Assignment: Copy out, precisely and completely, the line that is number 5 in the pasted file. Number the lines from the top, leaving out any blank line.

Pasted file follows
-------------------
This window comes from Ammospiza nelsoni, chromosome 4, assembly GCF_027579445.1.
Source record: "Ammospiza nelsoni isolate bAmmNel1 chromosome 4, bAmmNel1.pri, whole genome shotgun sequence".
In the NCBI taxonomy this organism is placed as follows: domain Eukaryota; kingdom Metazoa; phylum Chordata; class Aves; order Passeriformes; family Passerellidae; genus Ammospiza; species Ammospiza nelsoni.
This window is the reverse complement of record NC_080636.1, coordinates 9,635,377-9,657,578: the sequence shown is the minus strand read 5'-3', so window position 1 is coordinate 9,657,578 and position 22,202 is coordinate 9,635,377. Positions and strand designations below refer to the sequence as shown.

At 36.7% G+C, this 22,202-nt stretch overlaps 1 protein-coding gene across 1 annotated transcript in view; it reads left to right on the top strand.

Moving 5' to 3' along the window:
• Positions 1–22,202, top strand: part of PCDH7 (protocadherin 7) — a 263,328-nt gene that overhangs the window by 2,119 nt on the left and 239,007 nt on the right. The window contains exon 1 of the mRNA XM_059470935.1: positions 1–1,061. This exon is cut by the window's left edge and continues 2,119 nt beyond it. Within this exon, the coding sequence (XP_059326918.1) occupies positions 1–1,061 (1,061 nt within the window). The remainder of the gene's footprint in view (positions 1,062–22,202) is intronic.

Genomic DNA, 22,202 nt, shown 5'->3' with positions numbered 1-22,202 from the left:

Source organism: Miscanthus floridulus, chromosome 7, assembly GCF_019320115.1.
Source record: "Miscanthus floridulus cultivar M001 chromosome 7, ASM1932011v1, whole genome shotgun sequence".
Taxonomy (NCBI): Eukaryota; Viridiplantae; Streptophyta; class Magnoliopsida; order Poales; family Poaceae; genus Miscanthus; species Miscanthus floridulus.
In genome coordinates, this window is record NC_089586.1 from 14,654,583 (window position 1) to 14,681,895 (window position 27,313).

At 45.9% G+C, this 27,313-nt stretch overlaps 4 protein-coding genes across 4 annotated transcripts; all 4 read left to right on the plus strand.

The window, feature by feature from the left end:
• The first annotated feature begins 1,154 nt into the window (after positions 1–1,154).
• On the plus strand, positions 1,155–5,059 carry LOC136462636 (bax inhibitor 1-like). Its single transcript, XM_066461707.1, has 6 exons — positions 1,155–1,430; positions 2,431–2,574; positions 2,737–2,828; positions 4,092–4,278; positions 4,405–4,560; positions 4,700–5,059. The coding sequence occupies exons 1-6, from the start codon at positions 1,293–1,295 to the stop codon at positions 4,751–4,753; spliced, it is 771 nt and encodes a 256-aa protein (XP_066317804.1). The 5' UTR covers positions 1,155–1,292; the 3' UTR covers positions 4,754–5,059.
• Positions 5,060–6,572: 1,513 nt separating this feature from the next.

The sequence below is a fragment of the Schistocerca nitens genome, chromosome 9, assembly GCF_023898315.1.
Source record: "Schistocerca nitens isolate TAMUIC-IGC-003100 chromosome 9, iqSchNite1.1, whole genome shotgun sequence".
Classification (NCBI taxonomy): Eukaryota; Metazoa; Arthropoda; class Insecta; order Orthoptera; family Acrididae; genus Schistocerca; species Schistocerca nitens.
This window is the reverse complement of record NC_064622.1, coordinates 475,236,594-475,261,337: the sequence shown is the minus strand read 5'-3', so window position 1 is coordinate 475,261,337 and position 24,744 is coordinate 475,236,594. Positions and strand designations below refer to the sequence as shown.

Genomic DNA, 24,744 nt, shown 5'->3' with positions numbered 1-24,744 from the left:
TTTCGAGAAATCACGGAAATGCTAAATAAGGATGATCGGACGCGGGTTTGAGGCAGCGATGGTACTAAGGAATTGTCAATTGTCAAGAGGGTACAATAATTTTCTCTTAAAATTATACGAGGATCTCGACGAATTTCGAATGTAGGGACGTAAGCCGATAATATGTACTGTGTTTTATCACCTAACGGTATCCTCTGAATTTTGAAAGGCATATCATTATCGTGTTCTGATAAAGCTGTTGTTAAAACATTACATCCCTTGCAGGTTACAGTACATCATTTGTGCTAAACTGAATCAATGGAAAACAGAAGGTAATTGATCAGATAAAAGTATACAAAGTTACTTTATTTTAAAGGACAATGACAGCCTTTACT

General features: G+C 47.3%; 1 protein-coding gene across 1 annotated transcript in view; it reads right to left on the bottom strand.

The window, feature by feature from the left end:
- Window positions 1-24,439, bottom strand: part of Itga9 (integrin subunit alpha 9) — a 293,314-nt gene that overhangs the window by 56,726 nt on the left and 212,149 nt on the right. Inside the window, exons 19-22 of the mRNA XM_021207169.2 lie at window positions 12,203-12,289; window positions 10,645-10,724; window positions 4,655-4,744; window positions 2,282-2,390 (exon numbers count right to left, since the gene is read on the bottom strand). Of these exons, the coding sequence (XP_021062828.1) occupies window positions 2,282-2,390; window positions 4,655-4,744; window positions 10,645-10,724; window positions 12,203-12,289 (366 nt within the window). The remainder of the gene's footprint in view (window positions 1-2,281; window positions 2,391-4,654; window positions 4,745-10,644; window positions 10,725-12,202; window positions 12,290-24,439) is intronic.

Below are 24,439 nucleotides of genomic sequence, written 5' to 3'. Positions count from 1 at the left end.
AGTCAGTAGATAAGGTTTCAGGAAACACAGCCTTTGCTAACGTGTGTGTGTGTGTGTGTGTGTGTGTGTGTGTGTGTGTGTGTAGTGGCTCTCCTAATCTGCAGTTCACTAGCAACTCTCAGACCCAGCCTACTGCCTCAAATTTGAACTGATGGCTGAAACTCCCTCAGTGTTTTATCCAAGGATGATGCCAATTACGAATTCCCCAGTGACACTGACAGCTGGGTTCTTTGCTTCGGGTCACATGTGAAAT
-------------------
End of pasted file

At 36.7% G+C, this 22,202-nt stretch overlaps 1 protein-coding gene across 1 annotated transcript in view; it reads left to right on the top strand.